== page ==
Cameroon plays Thailand in the first game of the Group A playoffs with the winner advancing to take on Portugal four days later. The winner of that contest qualifies for the World Cup. In Group B, Senegal takes on Haiti, with Chile awaiting the winner. Group C sees Chinese Taipei taking on Paraguay and Papua New Guinea facing Panama, with the winners moving on to the final for the right to play for a World Cup berth.

Here are the four pots (world rankings in parentheses) for the draw:

  • Pot 1: United States (1), Sweden (2), Germany (3), England (4), France (5), Spain (6), Australia (13), New Zealand (22)
  • Pot 2: Canada (7), Netherlands (8), Brazil (9), Japan (11), Norway (12), Italy (14), China (15), South Korea (17)
  • Pot 3: Denmark (18), Switzerland (21), Ireland (24), Colombia (27), Argentina (29), Vietnam (34), Costa Rica (37), Jamaica (43)
  • Pot 4: Nigeria (45), Philippines (53), South Africa (54), Morocco (76), Zambia (81), Group A playoff winner, Group B playoff winner, Group C playoff winner

The draw will start with each team from Pot 1 being drawn into one of the eight groups: Group A-H. As co-hosts, New Zealand automatically goes into Group A and Australia is in Group B.

Once Pot 1 has been drawn, they’ll move onto Pot 2, then Pot 3 and finish with Pot 4. After each team is selected, a second draw will be held to determine the position for each nation within the group. Pot 1 teams are automatically assigned position 1 in each group — so, for instance, New Zealand is A1 and Australia is B1. The positions are important because they determine in what order the teams in each group will face each other.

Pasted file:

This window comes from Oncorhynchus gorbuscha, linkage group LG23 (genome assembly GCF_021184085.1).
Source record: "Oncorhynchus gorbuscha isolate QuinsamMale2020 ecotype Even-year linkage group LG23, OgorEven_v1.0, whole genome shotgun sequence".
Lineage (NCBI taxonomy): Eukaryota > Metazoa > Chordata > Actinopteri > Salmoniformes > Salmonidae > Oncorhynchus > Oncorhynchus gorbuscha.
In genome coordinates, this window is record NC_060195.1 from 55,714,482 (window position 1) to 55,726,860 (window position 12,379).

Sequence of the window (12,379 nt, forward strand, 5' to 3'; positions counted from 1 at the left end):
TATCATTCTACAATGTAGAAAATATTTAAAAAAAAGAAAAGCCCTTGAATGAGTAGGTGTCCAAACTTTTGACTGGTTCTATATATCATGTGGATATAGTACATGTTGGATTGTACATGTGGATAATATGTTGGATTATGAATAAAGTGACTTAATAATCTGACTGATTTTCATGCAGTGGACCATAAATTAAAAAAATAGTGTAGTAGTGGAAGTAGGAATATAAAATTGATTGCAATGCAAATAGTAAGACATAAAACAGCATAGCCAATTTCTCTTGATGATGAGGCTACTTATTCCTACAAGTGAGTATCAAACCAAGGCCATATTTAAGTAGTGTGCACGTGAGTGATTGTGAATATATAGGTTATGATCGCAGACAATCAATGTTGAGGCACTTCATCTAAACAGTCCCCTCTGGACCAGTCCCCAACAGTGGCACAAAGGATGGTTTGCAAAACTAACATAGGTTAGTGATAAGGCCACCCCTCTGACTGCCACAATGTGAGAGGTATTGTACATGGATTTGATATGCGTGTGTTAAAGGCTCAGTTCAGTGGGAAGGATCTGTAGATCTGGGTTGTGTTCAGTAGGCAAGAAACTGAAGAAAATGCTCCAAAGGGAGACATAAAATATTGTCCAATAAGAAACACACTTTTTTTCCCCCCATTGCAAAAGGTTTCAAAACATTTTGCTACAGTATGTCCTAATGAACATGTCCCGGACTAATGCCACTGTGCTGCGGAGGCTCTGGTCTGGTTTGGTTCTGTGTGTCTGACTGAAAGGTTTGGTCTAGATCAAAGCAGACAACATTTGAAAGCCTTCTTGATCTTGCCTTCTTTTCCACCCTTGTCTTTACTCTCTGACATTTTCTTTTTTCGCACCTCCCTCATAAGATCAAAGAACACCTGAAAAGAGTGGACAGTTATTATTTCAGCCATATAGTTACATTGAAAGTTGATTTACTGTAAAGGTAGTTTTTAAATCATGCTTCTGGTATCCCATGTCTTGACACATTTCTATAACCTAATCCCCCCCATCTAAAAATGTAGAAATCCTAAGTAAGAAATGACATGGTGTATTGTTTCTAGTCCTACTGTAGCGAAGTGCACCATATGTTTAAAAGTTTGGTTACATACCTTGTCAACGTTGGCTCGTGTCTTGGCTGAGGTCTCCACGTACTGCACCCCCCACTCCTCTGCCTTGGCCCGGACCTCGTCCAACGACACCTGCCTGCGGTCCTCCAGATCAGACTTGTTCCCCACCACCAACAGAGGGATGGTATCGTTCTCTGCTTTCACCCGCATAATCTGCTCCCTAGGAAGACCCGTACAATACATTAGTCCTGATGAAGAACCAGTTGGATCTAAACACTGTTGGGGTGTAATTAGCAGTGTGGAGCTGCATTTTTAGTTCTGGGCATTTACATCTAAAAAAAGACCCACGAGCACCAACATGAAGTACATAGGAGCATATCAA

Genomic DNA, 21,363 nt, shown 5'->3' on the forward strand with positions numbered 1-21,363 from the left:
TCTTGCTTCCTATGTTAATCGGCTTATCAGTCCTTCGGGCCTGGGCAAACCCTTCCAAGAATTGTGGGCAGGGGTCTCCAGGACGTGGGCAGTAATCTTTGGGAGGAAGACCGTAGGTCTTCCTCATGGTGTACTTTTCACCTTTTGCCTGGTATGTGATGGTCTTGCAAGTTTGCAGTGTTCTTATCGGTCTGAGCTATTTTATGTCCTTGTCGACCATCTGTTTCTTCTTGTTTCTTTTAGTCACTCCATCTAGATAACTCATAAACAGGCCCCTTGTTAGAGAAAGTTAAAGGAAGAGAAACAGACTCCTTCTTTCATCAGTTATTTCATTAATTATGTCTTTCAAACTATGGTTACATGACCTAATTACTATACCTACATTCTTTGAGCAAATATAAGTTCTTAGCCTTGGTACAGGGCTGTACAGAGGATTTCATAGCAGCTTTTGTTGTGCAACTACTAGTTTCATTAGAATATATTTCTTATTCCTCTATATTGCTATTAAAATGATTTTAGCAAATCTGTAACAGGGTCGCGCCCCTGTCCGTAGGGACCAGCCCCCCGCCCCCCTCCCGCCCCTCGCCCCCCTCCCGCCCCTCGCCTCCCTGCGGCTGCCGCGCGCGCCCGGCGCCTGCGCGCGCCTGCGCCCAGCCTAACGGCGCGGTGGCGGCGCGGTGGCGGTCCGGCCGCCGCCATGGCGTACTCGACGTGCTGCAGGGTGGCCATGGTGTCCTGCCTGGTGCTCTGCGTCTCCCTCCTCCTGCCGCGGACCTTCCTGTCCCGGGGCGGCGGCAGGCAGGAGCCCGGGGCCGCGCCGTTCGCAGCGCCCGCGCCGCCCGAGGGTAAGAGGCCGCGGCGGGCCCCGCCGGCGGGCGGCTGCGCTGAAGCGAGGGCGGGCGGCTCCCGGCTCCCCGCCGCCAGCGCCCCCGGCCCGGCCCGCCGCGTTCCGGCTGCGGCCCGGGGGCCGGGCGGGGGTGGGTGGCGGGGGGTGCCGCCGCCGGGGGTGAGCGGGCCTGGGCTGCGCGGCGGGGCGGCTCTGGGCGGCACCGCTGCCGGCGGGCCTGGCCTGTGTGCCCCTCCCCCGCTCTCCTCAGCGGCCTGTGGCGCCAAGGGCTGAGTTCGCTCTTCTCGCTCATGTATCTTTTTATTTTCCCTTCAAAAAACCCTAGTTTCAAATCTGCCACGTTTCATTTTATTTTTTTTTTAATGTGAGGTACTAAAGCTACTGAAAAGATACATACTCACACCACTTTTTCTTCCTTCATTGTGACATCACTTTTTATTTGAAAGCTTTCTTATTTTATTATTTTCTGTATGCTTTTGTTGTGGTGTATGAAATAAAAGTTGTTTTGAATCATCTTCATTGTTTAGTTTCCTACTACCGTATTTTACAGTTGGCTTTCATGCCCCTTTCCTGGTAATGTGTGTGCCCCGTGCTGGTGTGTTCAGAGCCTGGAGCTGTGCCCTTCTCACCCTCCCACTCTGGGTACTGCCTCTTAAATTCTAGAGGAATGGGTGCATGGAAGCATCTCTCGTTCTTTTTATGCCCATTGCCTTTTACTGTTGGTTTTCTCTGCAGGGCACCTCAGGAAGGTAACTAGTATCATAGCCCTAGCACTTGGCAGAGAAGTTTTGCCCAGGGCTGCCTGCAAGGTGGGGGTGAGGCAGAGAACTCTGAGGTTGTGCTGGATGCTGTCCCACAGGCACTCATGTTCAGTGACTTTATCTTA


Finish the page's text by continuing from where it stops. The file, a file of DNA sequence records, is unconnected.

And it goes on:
It’s also important to note that countries from the same confederation or geographical region cannot be drawn into the same group. So, for example, Brazil (from Pot 2) and Argentina (from Pot 3) can’t be in the same group.

However, this rule doesn’t apply to Europe. As there are 11 European nations (and possibly 12 if Portugal wins its playoff), each group will have at least one but no more than two teams from Europe. Thus, three (or four) out of the eight groups will have two European teams. Also, because the winners of the playoffs haven’t yet been determined, there is a slight chance there might be non-European teams from the same confederation that end up in the same group.

The geographical restrictions also mean that Canada (in Pot 2) can’t be in the same group as fellow CONCACAF nations the U.S. (from Pot 1), and Costa Rica and Jamaica (from Pot 3). As a result, Canada will end up being drawn against one of Australia, New Zealand, Sweden, Germany, England, France or Spain from Pot 1.

At some point, Canada will need to beat a top-ranked nation if it’s going to win the World Cup. But avoiding one of those teams in the group stage could pave the way for the Canadians to win their group and set them up against a weaker second-place opponent in the next round.

“I love Canada’s chances against top opponents, but I’m truly rooting for them to be drawn with one of the co-hosts because this Canadian team has traditionally struggled in the World Cup,” Walsh said. “I’d like them to build confidence against weaker sides, get out of the group comfortably as the top team and face a [second-place team] in the round of 16. Canada’s veteran core knows how to navigate the rigours of tournament play and can pull from their Olympic gold medal experience.”